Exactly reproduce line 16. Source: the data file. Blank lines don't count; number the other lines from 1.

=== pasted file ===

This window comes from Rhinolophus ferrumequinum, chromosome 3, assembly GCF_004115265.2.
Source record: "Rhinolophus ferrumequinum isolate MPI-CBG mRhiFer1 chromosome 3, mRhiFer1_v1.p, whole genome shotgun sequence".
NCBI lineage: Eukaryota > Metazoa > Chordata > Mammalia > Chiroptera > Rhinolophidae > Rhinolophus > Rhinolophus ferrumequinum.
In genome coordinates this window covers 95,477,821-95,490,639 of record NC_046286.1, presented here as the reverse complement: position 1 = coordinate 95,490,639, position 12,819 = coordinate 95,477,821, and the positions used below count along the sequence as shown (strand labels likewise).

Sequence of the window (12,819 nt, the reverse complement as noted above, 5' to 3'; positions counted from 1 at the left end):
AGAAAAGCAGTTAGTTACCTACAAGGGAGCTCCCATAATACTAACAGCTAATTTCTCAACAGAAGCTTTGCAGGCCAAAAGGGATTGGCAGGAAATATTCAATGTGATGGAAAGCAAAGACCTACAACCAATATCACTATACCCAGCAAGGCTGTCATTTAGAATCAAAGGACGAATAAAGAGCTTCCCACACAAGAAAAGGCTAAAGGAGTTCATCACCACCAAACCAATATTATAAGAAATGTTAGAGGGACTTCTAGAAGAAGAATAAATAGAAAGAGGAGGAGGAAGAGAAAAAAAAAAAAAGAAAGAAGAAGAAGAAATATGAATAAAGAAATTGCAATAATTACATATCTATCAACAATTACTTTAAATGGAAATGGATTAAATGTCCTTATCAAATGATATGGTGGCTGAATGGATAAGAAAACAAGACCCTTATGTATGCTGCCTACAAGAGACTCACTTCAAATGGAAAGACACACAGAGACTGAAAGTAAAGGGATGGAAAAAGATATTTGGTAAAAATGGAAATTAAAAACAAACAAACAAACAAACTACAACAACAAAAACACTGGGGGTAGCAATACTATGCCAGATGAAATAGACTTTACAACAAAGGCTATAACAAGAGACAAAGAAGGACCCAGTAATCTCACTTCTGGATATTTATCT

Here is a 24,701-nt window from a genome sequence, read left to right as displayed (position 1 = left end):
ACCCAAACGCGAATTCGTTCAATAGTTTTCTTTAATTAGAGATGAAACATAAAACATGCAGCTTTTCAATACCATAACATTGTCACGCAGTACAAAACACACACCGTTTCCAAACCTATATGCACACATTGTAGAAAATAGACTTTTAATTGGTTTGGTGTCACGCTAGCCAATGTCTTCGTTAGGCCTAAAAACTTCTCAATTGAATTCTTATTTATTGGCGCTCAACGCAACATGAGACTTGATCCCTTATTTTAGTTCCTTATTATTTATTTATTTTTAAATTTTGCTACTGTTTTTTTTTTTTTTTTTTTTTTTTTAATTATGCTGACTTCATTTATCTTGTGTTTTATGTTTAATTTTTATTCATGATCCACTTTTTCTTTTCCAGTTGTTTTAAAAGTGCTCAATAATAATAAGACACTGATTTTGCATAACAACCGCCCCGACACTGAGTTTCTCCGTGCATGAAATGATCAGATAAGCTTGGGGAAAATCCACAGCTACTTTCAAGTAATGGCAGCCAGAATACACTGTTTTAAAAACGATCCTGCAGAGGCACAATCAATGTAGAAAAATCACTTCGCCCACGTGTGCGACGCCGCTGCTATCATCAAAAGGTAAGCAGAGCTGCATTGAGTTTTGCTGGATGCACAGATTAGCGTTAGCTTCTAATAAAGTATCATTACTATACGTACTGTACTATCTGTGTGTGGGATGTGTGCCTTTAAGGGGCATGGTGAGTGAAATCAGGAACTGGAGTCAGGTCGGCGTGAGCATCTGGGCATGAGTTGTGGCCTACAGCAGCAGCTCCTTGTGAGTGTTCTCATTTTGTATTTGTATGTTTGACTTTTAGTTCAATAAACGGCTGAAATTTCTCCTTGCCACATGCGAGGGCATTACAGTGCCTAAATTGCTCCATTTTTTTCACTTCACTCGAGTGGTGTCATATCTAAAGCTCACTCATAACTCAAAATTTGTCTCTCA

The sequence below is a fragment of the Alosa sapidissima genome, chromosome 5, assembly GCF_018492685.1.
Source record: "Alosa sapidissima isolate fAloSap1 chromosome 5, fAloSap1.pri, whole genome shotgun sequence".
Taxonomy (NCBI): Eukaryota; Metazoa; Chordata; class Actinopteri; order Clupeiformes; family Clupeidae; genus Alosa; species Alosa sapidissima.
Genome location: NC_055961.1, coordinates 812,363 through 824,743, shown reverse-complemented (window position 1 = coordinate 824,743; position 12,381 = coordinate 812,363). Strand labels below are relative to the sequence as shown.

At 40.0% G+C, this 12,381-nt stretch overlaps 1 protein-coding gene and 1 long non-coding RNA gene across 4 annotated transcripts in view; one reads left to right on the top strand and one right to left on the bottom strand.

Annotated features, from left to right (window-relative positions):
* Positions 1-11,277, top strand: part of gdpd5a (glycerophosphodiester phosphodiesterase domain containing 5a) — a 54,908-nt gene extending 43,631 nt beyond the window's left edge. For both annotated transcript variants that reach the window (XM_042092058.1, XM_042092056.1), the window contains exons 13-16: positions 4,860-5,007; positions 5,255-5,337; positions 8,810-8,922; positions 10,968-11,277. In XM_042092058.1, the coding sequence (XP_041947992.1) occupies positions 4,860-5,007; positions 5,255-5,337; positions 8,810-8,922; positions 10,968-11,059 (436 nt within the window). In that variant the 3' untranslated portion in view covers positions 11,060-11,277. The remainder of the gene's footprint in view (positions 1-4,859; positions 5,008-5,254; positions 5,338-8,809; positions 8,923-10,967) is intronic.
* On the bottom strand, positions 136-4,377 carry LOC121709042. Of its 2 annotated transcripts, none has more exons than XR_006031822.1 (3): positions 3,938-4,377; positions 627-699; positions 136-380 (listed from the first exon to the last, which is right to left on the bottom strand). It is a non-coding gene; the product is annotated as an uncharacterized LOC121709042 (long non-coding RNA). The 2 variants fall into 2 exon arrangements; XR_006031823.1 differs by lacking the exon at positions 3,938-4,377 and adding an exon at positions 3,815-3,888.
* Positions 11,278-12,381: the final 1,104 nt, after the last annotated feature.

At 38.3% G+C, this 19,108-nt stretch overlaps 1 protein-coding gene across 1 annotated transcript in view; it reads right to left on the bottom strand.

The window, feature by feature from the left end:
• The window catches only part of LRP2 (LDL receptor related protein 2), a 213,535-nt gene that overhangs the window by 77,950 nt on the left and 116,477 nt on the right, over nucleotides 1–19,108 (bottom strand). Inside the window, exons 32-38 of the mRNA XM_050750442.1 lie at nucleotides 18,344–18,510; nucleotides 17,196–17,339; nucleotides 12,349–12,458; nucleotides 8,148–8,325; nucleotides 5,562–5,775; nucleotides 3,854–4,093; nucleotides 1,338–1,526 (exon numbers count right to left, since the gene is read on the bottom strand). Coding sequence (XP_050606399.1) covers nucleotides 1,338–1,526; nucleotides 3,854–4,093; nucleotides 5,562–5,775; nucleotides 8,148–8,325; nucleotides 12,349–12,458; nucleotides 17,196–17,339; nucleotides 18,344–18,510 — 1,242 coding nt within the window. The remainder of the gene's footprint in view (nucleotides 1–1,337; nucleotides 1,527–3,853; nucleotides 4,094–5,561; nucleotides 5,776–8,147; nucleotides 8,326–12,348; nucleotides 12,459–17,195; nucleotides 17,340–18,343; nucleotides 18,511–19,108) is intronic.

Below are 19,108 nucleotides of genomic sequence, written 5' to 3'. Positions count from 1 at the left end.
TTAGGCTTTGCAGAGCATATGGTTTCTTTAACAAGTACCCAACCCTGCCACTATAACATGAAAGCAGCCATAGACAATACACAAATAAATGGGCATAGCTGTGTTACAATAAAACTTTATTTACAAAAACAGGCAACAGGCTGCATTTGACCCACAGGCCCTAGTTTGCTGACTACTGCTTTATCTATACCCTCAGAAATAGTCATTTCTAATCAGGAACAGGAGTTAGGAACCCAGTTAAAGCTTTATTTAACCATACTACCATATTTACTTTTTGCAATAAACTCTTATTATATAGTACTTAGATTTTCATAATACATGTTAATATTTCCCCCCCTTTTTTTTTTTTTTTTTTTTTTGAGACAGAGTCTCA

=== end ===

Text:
* On the bottom strand, positions 136-4,377 carry LOC121709042. Of its 2 annotated transcripts, none has more exons than XR_006031822.1 (3): positions 3,938-4,377; positions 627-699; positions 136-380 (listed from the first exon to the last, which is right to left on the bottom strand). It is a non-coding gene; the product is annotated as an uncharacterized LOC121709042 (long non-coding RNA). The 2 variants fall into 2 exon arrangements; XR_006031823.1 differs by lacking the exon at positions 3,938-4,377 and adding an exon at positions 3,815-3,888.